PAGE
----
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Captain Tom’s daughter Hannah Ingram-Moore ordered to demolish controversial spa within three months
7 November 2023, 14:11 | Updated: 7 November 2023, 17:32
The family of Captain Tom have been given a three-month deadline to demolish their controversial luxury spa complex built in his name.
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The planning inspectorate ruled today that the complex will have to be demolished within three months as it was built illegally.
The family will need to remove all building materials and restore the land to its "former condition". They now have six weeks to appeal the decision.
They had applied for permission to build the spa in the grounds of their home in Marston Moretaine, Bedfordshire.
The L-shaped building had been given the green light but the planning authority refused a retrospective application in 2022 for a larger C-shaped building containing the spa.
Central Bedfordshire Council said in July that an enforcement notice requiring the demolition of the 'now-unauthorised building' was issued.
The Planning Inspectorate of Central Bedfordshire Council have now dismissed the appeal after a hearing last month.
Inspector Diane Fleming said the 'scale and massing' of the new building - which has not been finished - 'resulted in harm' to The Old Rectory, the Grade II-listed family home.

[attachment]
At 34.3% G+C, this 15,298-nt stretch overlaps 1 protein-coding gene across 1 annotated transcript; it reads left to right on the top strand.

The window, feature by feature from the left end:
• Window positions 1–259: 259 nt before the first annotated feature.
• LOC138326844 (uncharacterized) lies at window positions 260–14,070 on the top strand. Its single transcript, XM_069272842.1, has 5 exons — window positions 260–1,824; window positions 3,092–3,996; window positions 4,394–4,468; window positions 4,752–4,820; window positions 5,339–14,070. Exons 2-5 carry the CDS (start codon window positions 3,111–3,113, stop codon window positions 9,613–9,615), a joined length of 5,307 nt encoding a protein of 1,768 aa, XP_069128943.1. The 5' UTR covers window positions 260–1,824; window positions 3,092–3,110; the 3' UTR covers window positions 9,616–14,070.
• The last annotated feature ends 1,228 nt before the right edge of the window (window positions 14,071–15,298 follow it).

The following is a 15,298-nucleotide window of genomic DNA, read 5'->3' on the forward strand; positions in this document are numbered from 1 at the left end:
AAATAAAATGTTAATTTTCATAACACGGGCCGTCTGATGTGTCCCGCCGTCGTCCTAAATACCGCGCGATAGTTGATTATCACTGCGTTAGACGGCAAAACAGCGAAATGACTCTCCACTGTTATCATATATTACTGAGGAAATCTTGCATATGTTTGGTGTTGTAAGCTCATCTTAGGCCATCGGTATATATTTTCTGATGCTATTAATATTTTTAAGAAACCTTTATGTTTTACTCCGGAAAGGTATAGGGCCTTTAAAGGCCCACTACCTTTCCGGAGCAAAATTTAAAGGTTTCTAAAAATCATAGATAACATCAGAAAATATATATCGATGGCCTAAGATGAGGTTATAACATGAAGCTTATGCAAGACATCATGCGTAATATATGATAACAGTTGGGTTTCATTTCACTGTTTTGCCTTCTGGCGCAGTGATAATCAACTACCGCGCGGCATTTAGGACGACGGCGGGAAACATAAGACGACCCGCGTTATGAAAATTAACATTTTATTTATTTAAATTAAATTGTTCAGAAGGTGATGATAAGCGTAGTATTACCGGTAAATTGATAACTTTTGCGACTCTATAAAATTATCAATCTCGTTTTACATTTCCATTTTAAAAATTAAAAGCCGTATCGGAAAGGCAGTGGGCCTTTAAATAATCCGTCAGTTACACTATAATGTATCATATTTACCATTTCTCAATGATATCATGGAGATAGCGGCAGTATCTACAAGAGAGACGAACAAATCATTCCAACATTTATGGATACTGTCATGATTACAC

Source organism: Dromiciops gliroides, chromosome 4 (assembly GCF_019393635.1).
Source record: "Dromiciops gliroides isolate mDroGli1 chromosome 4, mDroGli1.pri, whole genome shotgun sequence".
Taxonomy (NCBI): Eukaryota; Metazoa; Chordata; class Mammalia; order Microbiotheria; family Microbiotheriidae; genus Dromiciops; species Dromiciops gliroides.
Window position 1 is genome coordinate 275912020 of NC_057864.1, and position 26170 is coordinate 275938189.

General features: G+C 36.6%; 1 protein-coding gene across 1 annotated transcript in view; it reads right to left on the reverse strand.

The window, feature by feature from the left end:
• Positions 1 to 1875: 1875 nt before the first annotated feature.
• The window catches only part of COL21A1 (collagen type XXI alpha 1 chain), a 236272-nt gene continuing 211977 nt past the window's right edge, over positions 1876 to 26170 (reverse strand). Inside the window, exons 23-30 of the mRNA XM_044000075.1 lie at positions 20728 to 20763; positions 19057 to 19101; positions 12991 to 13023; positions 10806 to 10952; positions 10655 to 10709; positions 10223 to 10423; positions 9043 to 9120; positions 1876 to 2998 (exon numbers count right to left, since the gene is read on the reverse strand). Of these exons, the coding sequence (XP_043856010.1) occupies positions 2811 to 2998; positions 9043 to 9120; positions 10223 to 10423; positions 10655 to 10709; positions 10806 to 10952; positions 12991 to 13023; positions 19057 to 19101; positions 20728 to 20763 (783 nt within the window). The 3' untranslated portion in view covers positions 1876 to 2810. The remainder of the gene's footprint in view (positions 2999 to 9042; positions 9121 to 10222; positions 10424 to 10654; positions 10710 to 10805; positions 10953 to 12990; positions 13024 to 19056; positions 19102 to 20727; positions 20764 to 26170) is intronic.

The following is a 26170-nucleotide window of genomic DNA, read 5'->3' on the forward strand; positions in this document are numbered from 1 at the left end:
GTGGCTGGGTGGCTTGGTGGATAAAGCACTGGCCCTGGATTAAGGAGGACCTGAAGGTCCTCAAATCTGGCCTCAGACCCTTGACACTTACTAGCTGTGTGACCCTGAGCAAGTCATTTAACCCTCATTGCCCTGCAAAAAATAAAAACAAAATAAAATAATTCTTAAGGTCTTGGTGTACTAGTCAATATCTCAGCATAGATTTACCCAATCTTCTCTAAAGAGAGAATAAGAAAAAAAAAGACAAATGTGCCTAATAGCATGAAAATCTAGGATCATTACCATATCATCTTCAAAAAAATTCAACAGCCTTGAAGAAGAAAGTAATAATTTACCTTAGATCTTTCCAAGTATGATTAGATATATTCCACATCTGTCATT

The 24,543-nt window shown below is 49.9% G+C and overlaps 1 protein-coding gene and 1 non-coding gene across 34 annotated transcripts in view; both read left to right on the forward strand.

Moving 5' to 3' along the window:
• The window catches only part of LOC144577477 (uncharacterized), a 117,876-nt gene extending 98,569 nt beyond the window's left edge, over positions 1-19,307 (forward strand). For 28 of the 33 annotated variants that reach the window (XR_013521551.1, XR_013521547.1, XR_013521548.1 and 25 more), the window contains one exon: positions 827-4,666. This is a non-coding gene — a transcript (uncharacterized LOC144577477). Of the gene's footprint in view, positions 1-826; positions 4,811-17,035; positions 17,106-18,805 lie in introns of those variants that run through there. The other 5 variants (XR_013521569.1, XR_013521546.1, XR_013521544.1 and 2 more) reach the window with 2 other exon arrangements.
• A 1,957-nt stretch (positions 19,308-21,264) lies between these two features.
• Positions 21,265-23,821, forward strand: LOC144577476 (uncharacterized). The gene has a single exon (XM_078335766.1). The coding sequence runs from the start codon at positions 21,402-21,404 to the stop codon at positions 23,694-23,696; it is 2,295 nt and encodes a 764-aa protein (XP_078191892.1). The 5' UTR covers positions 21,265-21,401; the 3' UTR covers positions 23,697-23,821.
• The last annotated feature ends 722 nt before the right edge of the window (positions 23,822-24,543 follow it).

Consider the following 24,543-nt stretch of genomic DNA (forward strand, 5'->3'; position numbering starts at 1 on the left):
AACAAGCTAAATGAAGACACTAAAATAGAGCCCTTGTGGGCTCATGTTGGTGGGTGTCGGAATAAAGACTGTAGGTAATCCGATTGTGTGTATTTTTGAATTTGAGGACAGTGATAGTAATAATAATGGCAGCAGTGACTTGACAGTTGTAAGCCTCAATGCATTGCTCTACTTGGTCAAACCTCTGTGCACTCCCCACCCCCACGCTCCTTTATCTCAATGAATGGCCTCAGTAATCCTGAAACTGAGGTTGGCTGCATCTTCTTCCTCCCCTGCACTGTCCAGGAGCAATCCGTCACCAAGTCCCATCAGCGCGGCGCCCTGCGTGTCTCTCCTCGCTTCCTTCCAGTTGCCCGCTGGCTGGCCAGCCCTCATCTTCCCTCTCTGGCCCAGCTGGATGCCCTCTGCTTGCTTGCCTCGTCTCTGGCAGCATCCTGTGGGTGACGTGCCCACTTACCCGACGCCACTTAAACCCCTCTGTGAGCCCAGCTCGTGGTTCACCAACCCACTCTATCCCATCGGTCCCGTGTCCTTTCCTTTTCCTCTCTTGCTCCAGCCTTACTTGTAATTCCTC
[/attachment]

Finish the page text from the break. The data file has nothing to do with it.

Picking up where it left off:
Captain Tom became a national treasure during the first Covid lockdown when he vowed to walk 100 laps of his garden, raising more than £38million for NHS charities.
He later went on to release three books and was knighted by the late-Queen, but passed away in early 2021 of pneumonia and Covid.
During last month's appeal hearing, it was heard how plans for the building in its current state would have never been approved.
Neighbours described it as a "monstrosity" and an "eyesore", although these claims, according to the family's lawyer, were an exaggeration.
Around half a dozen neighbours attended the meeting, with one arguing that the building is "49% bigger than what was consented" and is close to his property, adding: "It's very brutal."
The family argued the spa could be used by the elderly as part of its charitable purpose to "tackle loneliness".